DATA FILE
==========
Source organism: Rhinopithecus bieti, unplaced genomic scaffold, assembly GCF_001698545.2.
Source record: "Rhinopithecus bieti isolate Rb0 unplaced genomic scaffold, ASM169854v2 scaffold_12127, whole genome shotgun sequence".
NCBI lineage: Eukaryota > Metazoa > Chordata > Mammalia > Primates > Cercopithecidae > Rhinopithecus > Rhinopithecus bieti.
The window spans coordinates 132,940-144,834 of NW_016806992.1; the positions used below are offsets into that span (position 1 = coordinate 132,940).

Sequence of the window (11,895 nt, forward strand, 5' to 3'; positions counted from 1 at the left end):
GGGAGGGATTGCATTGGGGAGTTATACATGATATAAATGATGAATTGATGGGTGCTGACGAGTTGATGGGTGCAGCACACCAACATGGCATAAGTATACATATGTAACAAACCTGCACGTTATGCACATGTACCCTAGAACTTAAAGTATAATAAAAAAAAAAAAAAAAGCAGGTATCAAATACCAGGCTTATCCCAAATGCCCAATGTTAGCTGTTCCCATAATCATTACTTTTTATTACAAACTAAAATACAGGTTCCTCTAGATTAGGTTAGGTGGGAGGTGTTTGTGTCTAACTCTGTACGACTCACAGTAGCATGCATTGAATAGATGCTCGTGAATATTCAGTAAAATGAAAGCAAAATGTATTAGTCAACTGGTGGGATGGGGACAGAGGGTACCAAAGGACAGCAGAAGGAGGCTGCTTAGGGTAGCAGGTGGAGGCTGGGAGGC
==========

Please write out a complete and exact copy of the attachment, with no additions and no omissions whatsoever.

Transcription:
Source organism: Rhinopithecus bieti, unplaced genomic scaffold, assembly GCF_001698545.2.
Source record: "Rhinopithecus bieti isolate Rb0 unplaced genomic scaffold, ASM169854v2 scaffold_12127, whole genome shotgun sequence".
NCBI lineage: Eukaryota > Metazoa > Chordata > Mammalia > Primates > Cercopithecidae > Rhinopithecus > Rhinopithecus bieti.
The window spans coordinates 132,940-144,834 of NW_016806992.1; the positions used below are offsets into that span (position 1 = coordinate 132,940).

Sequence of the window (11,895 nt, forward strand, 5' to 3'; positions counted from 1 at the left end):
GGGAGGGATTGCATTGGGGAGTTATACATGATATAAATGATGAATTGATGGGTGCTGACGAGTTGATGGGTGCAGCACACCAACATGGCATAAGTATACATATGTAACAAACCTGCACGTTATGCACATGTACCCTAGAACTTAAAGTATAATAAAAAAAAAAAAAAAAGCAGGTATCAAATACCAGGCTTATCCCAAATGCCCAATGTTAGCTGTTCCCATAATCATTACTTTTTATTACAAACTAAAATACAGGTTCCTCTAGATTAGGTTAGGTGGGAGGTGTTTGTGTCTAACTCTGTACGACTCACAGTAGCATGCATTGAATAGATGCTCGTGAATATTCAGTAAAATGAAAGCAAAATGTATTAGTCAACTGGTGGGATGGGGACAGAGGGTACCAAAGGACAGCAGAAGGAGGCTGCTTAGGGTAGCAGGTGGAGGCTGGGAGGC